Big news today that Burger King, a US company, is planning to buy Tim Horton’s, a Canadian one. This is another in a string of “tax inversion” deals where US corporations move their corporate headquarters from the US to elsewhere to avoid US taxation. They don’t actually change anything or move anyone outside of their accounting fairyland. Instead, they just check some different boxes on their income tax forms and ‘poof’ save millions in taxes.
August 25th, 2014 · David Macdonald · corporations, Economy & Economic Indicators, Taxes and Tax Cuts
The Fraser Institute’s annual Consumer Tax Index report generated some media buzz with its outlandish claims about just how much taxes have risen since 1961. Before you get worked up about this, consider that 1961 was over half a century ago, before the time of universal health care that we all benefit from, before the Canada Pension Plan and the Guaranteed Income Supplement that hugely reduced poverty for seniors, before the Canada Child Tax Benefit which is helping lower child poverty (though not enough!).
There are big problems with the Fraser Institute report’s methodology which lead them to grossly overestimate the tax bill of the average Canadian family.
August 19th, 2014 · David Macdonald · corporations, Economy & Economic Indicators, Taxes and Tax Cuts
Corporate Canada has reached a milestone in 2014. For the first time ever, it is now hoarding more cash than the national debt. What that means is that in one fell swoop, Canada’s corporations could pay off our entire national debt with just the cash sitting in their banks accounts, nevermind their other assets.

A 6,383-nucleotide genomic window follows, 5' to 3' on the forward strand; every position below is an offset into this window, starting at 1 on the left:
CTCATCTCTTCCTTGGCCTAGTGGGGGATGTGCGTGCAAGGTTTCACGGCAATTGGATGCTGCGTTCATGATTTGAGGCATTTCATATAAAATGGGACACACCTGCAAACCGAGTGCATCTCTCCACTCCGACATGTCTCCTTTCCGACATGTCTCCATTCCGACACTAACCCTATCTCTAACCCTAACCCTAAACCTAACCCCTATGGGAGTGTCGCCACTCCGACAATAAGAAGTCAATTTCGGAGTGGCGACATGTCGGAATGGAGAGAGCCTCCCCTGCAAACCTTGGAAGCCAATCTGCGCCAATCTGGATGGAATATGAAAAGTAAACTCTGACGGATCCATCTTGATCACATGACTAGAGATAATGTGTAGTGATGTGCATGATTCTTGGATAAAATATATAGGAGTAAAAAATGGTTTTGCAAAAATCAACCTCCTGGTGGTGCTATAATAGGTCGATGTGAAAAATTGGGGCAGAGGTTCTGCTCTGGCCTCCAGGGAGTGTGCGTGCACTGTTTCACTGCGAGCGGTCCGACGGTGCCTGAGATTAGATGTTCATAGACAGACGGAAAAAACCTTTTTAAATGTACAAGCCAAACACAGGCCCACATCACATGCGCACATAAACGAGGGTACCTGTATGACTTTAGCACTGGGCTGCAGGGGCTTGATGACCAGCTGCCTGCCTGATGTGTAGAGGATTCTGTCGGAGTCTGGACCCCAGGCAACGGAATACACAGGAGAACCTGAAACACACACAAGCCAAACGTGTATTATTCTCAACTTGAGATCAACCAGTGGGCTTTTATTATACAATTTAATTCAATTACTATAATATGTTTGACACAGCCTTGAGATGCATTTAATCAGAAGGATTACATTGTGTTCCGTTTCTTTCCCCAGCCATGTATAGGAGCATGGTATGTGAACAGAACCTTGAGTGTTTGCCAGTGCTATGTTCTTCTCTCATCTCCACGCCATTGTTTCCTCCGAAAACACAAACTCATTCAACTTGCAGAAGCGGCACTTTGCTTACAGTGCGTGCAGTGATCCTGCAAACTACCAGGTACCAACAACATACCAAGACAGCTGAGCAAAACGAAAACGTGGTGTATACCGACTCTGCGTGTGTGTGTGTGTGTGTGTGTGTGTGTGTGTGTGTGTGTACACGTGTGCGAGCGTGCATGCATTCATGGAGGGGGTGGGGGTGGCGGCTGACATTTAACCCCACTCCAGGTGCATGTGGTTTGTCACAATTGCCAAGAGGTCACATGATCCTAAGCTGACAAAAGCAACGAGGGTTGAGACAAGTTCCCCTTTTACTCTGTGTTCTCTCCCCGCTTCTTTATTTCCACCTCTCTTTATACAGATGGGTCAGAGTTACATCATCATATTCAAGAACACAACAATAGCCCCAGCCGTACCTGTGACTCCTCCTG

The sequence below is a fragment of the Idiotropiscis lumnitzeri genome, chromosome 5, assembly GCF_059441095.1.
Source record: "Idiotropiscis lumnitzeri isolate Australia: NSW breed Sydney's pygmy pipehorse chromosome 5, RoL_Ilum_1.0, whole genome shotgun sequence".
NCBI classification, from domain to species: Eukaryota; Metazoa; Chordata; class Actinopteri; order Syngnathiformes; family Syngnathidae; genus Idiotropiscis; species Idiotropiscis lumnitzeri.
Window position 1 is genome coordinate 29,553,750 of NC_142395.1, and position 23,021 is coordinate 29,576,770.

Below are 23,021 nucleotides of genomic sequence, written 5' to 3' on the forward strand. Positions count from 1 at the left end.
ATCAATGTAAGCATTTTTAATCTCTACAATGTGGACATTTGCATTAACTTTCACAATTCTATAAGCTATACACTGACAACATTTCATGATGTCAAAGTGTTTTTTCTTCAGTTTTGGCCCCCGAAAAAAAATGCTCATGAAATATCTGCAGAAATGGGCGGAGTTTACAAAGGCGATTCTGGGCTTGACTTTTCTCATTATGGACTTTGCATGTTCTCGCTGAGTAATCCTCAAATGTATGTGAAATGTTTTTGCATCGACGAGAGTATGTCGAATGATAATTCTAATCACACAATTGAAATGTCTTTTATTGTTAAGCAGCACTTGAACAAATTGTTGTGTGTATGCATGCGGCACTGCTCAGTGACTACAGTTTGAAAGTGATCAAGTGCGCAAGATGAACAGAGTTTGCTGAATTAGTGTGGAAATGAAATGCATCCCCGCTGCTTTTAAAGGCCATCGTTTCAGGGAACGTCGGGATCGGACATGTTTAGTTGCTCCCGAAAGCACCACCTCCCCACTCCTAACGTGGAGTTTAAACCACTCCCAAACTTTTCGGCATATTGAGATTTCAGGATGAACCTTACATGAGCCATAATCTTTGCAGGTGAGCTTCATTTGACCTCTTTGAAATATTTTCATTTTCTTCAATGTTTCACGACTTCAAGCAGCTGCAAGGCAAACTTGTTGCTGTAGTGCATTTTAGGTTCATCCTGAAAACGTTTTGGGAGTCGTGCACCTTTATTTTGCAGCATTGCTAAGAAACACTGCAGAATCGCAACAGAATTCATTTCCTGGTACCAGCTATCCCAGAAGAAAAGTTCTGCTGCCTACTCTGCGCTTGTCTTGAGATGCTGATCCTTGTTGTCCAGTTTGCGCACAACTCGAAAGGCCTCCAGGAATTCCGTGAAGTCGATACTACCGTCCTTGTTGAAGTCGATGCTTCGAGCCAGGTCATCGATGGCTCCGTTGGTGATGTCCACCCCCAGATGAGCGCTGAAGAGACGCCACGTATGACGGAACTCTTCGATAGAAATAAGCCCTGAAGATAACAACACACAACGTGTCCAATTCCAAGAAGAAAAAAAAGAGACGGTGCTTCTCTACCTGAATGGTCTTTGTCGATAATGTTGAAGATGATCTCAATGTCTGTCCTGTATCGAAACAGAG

Corporate cash hoarding really ramped up as corporate tax rates were slashed in half from 31% in 1997 to 16% today. Corporate Canada argued in the late 1990s that they’d use that extra cash to build more factories, train more workers and make Canada more productive. Turns out … not so much.
Ten areas of regulatory failure that contributed, directly or indirectly, to the Lac-Mégantic disaster
My report, Willful Blindness?, released today, summarizes the regulatory failures behind the Lac-Mégantic tragedy. The federal government has so far not acknowledged any culpability or responsibility for the accident. On the contrary, the Minister has blamed the accident on the negligence of individuals and not on gaps in the regulatory regime.
In reality, there were multiple regulatory failures. It is one thing if there was just one or two, but the many failures contributing to the accident begs the question: was this a case of willful blindness?
August 5th, 2014 · David Macdonald · Economy & Economic Indicators, Environment, Income Inequality, Uncategorized
So let’s say that you don’t care about pipelines. Let’s say climate change doesn’t concern you or your children. Let’s say you aren’t concerned about the radical alternation in the landscape of northern Alberta.
What if when I say “tar sands” and you say “Show me the money!”
Well even if you didn’t care about the above, you should care about the money and where it has been going since the tar rush began. The value of crude oil since 1986 has risen 50% from $379/m3 to $570/m3 ($2010). That has created a resource rush like Canada has never seen. At its epicentre, the richest Calgarians have seen their average incomes rise over $600,000 (inflation adjusted) an increase of over 180% since 1986…make it rain!